As the deadline to be fully vaccinated against COVID-19 quickly approaches, 54 staff members at Chatham-Kent Health Alliance hospitals risk having their jobs terminated.
CKHA President and CEO Lori Marshall reported on October 4 a total of 54 of the roughly 1,300 staff at the Chatham and Wallaceburg sites are still hesitant about getting the shot. She noted seven have a medical exemption and will need to get tested twice a week, 44 have declined the shot, and 10 refuse to provide their vaccination status.
Marshall said the hospital is trying to work with hesitant employees to determine what their barriers are. While she admitted she is worried about losing staff, she said work is underway to prevent that. She believes enhanced recruiting efforts and other strategies will allow the hospital to continue operating with proper staffing levels.
“The impact of a small number of individuals having to leave the organization, essentially by their choice, to me was a lower risk than the risk we had previously of not having a mandatory vaccine policy in place, and individuals becoming ill and then impacting and potentially making the community sick,” said Marshall
According to Chief Nursing Executive Meredith Whitehead at CKHA, some staff feel the vaccines are unsafe due to online misinformation, and some are demanding freedom of choice. She noted that the vaccine hesitancy is spread out across the entire hospital and isn’t coming from any one particular section.
Whitehead said as the deadline quickly approaches, the health alliance has been preparing for the loss of these positions.
She added that nine full-time nursing positions had been created from the part-time pool of nurses, which decreases the number of staff needed by increasing their hours.
“We know from the staff that have already been adamant that this is their choice and they will not be continuing their employment from October 31, those jobs have already been posted because we know that we will need to fill them,” Whitehead said.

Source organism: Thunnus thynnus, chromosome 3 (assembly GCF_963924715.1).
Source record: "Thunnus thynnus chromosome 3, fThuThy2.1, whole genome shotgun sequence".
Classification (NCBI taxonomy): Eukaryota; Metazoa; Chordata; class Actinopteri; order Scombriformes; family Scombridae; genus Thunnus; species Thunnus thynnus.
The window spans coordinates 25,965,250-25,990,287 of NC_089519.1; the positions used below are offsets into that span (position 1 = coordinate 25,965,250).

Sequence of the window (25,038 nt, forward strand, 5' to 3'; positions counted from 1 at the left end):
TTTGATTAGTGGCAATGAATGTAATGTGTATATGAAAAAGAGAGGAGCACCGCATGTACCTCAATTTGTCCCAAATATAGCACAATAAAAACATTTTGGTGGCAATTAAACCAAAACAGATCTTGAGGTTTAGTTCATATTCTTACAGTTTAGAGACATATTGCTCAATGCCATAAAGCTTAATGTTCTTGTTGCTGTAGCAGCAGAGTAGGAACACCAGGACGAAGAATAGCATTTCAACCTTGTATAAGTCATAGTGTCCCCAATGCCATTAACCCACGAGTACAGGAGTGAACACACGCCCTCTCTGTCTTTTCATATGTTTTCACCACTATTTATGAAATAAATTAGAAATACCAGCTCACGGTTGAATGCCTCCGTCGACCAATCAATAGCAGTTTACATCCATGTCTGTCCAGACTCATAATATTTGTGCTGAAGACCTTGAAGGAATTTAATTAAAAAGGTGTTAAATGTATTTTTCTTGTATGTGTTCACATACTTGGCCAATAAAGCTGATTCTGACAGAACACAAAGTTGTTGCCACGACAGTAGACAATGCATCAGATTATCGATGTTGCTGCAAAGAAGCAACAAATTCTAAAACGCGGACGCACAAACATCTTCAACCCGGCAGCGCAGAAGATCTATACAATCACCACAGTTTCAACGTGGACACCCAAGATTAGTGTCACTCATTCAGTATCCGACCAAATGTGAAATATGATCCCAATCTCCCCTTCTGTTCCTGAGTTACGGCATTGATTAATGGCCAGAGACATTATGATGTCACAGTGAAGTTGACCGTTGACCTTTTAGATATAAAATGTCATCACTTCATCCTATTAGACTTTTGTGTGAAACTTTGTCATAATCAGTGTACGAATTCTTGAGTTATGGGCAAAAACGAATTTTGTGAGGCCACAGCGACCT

As it stands, Chatham-Kent has one of the lowest vaccination rates in the province and one of the highest COVID-19 rates. Marshall said this creates undue stress and exhaustion on her workers, which leads to higher demand for sick days because they’re working a lot of overtime.
“I wake up every morning with a knot in my stomach before I look at the numbers in the hospital. It really concerns me,” said Marshall. “I can’t emphasize enough how difficult it is for everyone here working at CKHA with this high burden of Covid-19 positive disease in our community right now.”
The current average age of COVID-positive patients admitted to the hospital is 52, with the range going from 74 down to a teenager, Marshall said
“This is not something any of us should be ignoring,” she said.
Earlier last month, Marshall noted the hospital only had 85 percent of staff vaccinated and could lose approximately 200 employees to illness if a vaccination policy was not put in place. She said 54 is a significant but low number and hopes it’s lower at the end of the month.
“I don’t want to downplay the impact of losing staff. It’s not something we want to have happen, and we’re trying to mitigate that risk as best as we can,” said Marshall.
Marshall also noted elective surgeries had not been cancelled at CKHA. In fact, some surgeries such as gynecological, gall, hip, knee, and cataract procedures are actually being increased to meet targets and clear up the backlog. However, she said elective surgeries could be cancelled if the community is not careful and more residents don’t get vaccinated.
Despite calls for hospitals to start denying care to unvaccinated patients unless they promise to get the shot, Marshall said the hospital would not do that as it’s legally and ethically wrong.
CKHA has given its employees until October 31 to get fully vaccinated, or their employment will be terminated. Doctors who don’t get vaccinated will have their hospital privileges suspended indefinitely. Marshall noted that nearly all CKHA doctors are vaccinated, while employees continue to have a 95.4 percent vaccination rate.
Bird Bouchard, Local Journalism Initiative Reporter, The Ridgetown Independent News